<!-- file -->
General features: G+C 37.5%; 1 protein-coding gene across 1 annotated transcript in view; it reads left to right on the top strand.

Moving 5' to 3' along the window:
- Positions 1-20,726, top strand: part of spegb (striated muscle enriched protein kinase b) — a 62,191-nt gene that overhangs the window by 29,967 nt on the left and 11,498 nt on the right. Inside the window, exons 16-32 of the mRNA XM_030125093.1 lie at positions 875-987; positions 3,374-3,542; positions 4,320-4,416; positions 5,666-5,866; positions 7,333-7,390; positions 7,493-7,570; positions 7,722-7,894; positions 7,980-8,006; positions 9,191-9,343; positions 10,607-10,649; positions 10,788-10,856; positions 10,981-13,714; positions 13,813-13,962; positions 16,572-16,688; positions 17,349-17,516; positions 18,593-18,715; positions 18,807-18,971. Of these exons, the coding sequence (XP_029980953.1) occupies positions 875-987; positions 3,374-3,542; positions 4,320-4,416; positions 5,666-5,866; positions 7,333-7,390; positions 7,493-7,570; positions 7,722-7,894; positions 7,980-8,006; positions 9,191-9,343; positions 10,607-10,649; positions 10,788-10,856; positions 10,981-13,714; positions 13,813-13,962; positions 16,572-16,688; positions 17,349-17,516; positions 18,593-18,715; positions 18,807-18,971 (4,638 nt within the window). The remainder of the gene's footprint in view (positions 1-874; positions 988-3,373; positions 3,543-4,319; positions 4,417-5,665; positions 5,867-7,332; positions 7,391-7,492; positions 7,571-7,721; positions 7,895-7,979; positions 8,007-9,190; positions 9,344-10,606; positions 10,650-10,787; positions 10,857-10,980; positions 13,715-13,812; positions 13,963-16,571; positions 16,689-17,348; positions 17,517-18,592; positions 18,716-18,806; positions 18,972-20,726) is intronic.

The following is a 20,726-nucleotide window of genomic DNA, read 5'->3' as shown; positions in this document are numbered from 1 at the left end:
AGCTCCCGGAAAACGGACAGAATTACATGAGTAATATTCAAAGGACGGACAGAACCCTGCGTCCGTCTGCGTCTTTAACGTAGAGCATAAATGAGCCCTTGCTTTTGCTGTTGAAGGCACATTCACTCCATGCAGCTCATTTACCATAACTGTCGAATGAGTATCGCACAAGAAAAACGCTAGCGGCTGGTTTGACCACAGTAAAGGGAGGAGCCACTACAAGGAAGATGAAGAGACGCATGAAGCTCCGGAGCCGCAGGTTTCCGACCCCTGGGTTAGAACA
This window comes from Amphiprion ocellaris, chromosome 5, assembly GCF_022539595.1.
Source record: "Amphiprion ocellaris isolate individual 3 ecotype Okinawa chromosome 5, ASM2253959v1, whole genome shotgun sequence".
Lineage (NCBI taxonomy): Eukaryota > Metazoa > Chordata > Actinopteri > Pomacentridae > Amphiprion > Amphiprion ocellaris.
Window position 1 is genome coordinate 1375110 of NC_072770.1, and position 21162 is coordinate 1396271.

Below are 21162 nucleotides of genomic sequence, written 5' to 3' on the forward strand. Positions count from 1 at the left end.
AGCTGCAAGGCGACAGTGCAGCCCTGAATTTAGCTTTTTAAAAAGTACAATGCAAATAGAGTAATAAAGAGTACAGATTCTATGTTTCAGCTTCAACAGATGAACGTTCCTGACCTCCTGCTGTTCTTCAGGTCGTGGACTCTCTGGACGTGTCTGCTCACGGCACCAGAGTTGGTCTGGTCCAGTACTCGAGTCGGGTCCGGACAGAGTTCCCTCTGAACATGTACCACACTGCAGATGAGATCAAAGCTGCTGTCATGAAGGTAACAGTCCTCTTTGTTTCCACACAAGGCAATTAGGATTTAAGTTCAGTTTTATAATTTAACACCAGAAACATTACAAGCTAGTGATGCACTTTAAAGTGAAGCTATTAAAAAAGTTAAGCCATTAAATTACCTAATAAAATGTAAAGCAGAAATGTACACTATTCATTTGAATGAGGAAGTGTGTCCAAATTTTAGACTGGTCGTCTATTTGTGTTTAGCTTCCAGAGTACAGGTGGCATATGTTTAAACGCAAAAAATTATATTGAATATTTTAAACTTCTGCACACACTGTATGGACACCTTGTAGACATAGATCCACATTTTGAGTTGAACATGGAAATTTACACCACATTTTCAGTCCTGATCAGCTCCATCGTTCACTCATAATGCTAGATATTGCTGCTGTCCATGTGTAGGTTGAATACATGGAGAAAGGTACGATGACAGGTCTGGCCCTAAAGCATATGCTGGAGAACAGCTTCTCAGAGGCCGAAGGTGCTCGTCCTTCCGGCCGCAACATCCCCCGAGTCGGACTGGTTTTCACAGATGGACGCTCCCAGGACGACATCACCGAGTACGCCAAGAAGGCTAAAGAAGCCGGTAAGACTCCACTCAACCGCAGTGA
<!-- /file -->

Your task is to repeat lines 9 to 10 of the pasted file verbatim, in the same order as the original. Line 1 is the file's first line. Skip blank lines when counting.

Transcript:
Window position 1 is genome coordinate 1375110 of NC_072770.1, and position 21162 is coordinate 1396271.

Below are 21162 nucleotides of genomic sequence, written 5' to 3' on the forward strand. Positions count from 1 at the left end.